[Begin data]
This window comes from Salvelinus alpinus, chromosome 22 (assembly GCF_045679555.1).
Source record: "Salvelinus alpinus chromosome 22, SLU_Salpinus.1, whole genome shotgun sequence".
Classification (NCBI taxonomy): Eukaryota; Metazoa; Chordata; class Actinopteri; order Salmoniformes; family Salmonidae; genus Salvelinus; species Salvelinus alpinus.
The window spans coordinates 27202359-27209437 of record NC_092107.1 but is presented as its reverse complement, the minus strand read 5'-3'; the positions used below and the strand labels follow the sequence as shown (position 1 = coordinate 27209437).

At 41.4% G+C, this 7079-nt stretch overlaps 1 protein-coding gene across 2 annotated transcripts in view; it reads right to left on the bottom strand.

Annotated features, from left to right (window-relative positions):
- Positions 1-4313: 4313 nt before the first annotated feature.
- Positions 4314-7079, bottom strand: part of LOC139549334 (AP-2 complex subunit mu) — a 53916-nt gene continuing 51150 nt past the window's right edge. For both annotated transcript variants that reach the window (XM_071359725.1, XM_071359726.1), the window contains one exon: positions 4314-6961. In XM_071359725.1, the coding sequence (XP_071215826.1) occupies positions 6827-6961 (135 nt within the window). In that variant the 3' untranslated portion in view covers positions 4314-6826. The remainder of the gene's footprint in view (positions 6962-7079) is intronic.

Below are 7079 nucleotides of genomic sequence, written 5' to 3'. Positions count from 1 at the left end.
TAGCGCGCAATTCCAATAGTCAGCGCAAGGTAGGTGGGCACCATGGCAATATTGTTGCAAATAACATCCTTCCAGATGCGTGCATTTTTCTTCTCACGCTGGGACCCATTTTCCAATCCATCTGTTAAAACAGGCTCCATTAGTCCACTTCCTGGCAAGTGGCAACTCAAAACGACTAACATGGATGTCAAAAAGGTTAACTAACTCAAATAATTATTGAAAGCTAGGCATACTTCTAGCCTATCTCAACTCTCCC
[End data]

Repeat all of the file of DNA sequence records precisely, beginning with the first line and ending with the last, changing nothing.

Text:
This window comes from Salvelinus alpinus, chromosome 22 (assembly GCF_045679555.1).
Source record: "Salvelinus alpinus chromosome 22, SLU_Salpinus.1, whole genome shotgun sequence".
Classification (NCBI taxonomy): Eukaryota; Metazoa; Chordata; class Actinopteri; order Salmoniformes; family Salmonidae; genus Salvelinus; species Salvelinus alpinus.
The window spans coordinates 27202359-27209437 of record NC_092107.1 but is presented as its reverse complement, the minus strand read 5'-3'; the positions used below and the strand labels follow the sequence as shown (position 1 = coordinate 27209437).

At 41.4% G+C, this 7079-nt stretch overlaps 1 protein-coding gene across 2 annotated transcripts in view; it reads right to left on the bottom strand.

Annotated features, from left to right (window-relative positions):
- Positions 1-4313: 4313 nt before the first annotated feature.
- Positions 4314-7079, bottom strand: part of LOC139549334 (AP-2 complex subunit mu) — a 53916-nt gene continuing 51150 nt past the window's right edge. For both annotated transcript variants that reach the window (XM_071359725.1, XM_071359726.1), the window contains one exon: positions 4314-6961. In XM_071359725.1, the coding sequence (XP_071215826.1) occupies positions 6827-6961 (135 nt within the window). In that variant the 3' untranslated portion in view covers positions 4314-6826. The remainder of the gene's footprint in view (positions 6962-7079) is intronic.

Below are 7079 nucleotides of genomic sequence, written 5' to 3'. Positions count from 1 at the left end.
TAGCGCGCAATTCCAATAGTCAGCGCAAGGTAGGTGGGCACCATGGCAATATTGTTGCAAATAACATCCTTCCAGATGCGTGCATTTTTCTTCTCACGCTGGGACCCATTTTCCAATCCATCTGTTAAAACAGGCTCCATTAGTCCACTTCCTGGCAAGTGGCAACTCAAAACGACTAACATGGATGTCAAAAAGGTTAACTAACTCAAATAATTATTGAAAGCTAGGCATACTTCTAGCCTATCTCAACTCTCCC